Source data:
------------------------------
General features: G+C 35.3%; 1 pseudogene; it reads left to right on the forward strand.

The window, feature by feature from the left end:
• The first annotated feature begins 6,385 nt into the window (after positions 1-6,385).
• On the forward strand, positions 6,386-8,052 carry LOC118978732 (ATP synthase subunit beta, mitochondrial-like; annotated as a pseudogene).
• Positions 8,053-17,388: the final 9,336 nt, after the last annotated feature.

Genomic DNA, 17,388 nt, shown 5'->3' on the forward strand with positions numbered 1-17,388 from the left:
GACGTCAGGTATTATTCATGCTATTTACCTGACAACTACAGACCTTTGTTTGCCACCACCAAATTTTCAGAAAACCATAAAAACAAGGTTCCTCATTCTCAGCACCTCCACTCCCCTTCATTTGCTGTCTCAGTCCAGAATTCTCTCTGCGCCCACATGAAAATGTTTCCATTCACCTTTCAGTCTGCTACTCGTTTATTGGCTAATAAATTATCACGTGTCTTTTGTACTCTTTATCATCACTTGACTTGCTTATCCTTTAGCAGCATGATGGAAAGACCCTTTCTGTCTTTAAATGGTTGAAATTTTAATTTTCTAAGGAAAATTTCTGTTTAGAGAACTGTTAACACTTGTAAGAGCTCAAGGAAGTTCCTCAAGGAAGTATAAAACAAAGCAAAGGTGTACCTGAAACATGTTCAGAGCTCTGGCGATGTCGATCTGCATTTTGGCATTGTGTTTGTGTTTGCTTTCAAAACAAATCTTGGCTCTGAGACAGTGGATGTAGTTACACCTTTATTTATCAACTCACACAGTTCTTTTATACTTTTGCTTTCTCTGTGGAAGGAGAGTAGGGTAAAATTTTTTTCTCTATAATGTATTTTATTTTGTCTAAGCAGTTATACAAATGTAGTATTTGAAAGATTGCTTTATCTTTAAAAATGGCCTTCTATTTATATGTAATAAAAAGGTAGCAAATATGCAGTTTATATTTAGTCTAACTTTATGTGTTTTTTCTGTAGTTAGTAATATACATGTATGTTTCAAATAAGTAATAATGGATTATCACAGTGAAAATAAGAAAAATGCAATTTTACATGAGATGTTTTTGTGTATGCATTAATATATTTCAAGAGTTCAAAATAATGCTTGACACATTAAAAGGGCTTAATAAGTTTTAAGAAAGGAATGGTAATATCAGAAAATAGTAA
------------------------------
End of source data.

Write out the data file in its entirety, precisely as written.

General features: G+C 35.3%; 1 pseudogene; it reads left to right on the forward strand.

The window, feature by feature from the left end:
• The first annotated feature begins 6,385 nt into the window (after positions 1-6,385).
• On the forward strand, positions 6,386-8,052 carry LOC118978732 (ATP synthase subunit beta, mitochondrial-like; annotated as a pseudogene).
• Positions 8,053-17,388: the final 9,336 nt, after the last annotated feature.

Genomic DNA, 17,388 nt, shown 5'->3' on the forward strand with positions numbered 1-17,388 from the left:
GACGTCAGGTATTATTCATGCTATTTACCTGACAACTACAGACCTTTGTTTGCCACCACCAAATTTTCAGAAAACCATAAAAACAAGGTTCCTCATTCTCAGCACCTCCACTCCCCTTCATTTGCTGTCTCAGTCCAGAATTCTCTCTGCGCCCACATGAAAATGTTTCCATTCACCTTTCAGTCTGCTACTCGTTTATTGGCTAATAAATTATCACGTGTCTTTTGTACTCTTTATCATCACTTGACTTGCTTATCCTTTAGCAGCATGATGGAAAGACCCTTTCTGTCTTTAAATGGTTGAAATTTTAATTTTCTAAGGAAAATTTCTGTTTAGAGAACTGTTAACACTTGTAAGAGCTCAAGGAAGTTCCTCAAGGAAGTATAAAACAAAGCAAAGGTGTACCTGAAACATGTTCAGAGCTCTGGCGATGTCGATCTGCATTTTGGCATTGTGTTTGTGTTTGCTTTCAAAACAAATCTTGGCTCTGAGACAGTGGATGTAGTTACACCTTTATTTATCAACTCACACAGTTCTTTTATACTTTTGCTTTCTCTGTGGAAGGAGAGTAGGGTAAAATTTTTTTCTCTATAATGTATTTTATTTTGTCTAAGCAGTTATACAAATGTAGTATTTGAAAGATTGCTTTATCTTTAAAAATGGCCTTCTATTTATATGTAATAAAAAGGTAGCAAATATGCAGTTTATATTTAGTCTAACTTTATGTGTTTTTTCTGTAGTTAGTAATATACATGTATGTTTCAAATAAGTAATAATGGATTATCACAGTGAAAATAAGAAAAATGCAATTTTACATGAGATGTTTTTGTGTATGCATTAATATATTTCAAGAGTTCAAAATAATGCTTGACACATTAAAAGGGCTTAATAAGTTTTAAGAAAGGAATGGTAATATCAGAAAATAGTAA